Plan OK'd to boost intake of medical waste
SALEM — Marion County commissioners voted to dramatically increase the amount of medical waste that can be burned at a garbage incinerator near Salem.
Covanta Marion, which operates the incinerator, plans to contract with the nation's largest medical waste disposer to take up to 50 million pounds of medical waste annually from California and Washington.
Prior to Wednesday's vote, out-of-county medical waste was capped at 3 million pounds per year.
The reason for the increase is simple: Revenue from the 30-year-old incinerator has been falling, and medical waste is lucrative. The proposal could net the county as much as $3.4 million per year.
"We've led the country in our way of handling solid waste and our recycling," Commissioner Kevin Cameron said. "I want to continue to do that, but we need some way to pay for it."
Several members of the community wrote letters of opposition, citing health and environmental concerns, the Statesman Journal reported.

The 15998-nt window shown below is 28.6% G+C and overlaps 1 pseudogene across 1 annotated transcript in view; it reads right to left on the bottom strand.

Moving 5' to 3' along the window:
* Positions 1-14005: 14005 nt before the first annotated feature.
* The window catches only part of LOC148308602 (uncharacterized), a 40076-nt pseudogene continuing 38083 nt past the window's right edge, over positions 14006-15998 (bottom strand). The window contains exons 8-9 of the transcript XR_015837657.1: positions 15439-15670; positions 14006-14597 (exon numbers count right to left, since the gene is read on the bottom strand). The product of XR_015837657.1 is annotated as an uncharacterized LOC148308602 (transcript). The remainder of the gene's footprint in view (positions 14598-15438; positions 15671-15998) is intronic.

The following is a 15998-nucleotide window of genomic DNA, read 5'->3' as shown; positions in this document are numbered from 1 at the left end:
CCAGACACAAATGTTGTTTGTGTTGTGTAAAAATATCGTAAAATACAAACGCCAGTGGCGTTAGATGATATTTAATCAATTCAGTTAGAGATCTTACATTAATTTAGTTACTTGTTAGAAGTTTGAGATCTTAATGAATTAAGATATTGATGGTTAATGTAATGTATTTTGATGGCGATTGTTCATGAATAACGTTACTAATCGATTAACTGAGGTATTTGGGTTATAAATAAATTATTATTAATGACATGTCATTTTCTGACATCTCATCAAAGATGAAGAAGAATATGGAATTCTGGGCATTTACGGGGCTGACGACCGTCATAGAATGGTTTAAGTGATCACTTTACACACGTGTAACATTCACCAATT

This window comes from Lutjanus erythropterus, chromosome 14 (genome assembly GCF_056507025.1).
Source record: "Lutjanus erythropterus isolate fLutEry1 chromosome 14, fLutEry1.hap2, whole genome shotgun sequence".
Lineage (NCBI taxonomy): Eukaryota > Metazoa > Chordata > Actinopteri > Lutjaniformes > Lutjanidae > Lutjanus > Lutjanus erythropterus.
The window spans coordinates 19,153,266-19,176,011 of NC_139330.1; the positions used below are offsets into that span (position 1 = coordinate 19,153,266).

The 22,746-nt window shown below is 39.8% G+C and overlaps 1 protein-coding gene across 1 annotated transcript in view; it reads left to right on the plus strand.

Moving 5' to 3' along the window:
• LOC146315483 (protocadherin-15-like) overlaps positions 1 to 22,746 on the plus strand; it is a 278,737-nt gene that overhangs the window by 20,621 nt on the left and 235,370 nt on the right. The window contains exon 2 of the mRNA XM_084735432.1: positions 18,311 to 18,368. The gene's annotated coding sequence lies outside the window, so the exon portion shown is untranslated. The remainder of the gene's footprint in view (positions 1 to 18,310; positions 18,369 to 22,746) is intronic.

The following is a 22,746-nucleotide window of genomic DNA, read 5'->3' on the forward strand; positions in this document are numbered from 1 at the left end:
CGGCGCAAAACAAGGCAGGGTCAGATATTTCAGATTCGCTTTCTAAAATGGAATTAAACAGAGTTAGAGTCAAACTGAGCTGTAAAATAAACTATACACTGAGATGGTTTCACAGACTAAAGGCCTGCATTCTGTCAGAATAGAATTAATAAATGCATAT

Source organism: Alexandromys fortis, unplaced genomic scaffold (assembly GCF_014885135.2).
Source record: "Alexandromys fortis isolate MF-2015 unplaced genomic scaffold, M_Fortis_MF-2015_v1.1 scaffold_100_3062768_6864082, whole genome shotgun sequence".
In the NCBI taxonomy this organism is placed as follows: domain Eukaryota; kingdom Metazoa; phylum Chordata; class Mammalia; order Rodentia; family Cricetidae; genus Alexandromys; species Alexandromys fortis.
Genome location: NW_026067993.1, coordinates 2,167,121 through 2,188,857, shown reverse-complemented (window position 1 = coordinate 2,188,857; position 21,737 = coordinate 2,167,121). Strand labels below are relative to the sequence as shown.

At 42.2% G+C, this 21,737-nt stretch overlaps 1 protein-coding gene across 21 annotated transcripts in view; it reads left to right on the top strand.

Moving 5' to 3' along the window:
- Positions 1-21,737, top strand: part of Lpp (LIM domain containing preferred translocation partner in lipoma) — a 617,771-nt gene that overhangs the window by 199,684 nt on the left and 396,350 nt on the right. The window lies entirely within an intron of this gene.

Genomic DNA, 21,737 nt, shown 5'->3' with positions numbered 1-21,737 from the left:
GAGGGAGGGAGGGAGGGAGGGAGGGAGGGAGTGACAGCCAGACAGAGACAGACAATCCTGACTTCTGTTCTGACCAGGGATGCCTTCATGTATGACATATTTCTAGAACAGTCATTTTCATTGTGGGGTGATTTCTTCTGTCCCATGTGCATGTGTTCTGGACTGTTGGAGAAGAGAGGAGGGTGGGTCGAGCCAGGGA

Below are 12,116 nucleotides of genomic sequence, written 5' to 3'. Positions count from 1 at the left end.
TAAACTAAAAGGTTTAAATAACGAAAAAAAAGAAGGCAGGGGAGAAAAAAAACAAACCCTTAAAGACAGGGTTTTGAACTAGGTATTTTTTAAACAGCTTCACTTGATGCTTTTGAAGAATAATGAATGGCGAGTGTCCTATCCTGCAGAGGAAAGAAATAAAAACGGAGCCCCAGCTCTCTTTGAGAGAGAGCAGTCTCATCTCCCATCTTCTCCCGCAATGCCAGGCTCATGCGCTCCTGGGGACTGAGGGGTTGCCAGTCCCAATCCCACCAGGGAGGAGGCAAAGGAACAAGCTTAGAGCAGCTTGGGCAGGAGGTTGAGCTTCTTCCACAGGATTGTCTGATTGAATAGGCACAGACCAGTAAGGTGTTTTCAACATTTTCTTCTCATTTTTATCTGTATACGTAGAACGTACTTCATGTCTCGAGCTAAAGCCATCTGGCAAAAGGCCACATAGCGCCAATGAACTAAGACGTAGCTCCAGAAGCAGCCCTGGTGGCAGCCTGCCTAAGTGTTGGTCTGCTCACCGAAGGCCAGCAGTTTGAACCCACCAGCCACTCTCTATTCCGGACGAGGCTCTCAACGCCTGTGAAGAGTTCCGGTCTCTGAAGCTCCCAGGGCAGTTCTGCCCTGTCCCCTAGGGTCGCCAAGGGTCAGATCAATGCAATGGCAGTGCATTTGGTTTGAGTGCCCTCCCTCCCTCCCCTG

They raised concerns about an increase in the emission of dioxins, dangerous chemicals that can damage organs and cause cancer, as a result of increased burning of the plastics used in medical settings. Medical waste incinerators are the third-largest source of dioxins nationally, according to the U.S. Environmental Protection Agency, after forest fires and backyard burning.
"Marion County can use the extra money, but to whose detriment?" Joan Lloyd of Salem testified Wednesday. "I'm asking the commissioners to please proceed with caution."
Matt Marler, business manager for Covanta Holdings, said the facility emits only a fraction of the dioxin allowed by state and federal law, and quarterly ash testing ensures material isn't hazardous.
"These emission standards are set to prevent any exposure to the public for health or environmental, so they are set well below any potential risk to the environment," Marler said.
The incinerator attracted national attention two years ago when county commissioners who strongly opposed abortion rights banned the disposal of fetal tissue. The decision came during an uproar over allegations that human fetuses were included in shipments of medical waste that arrived from Canada.
The medical waste from California and Washington will not contain fetal tissue or large body parts, Covanta officials said.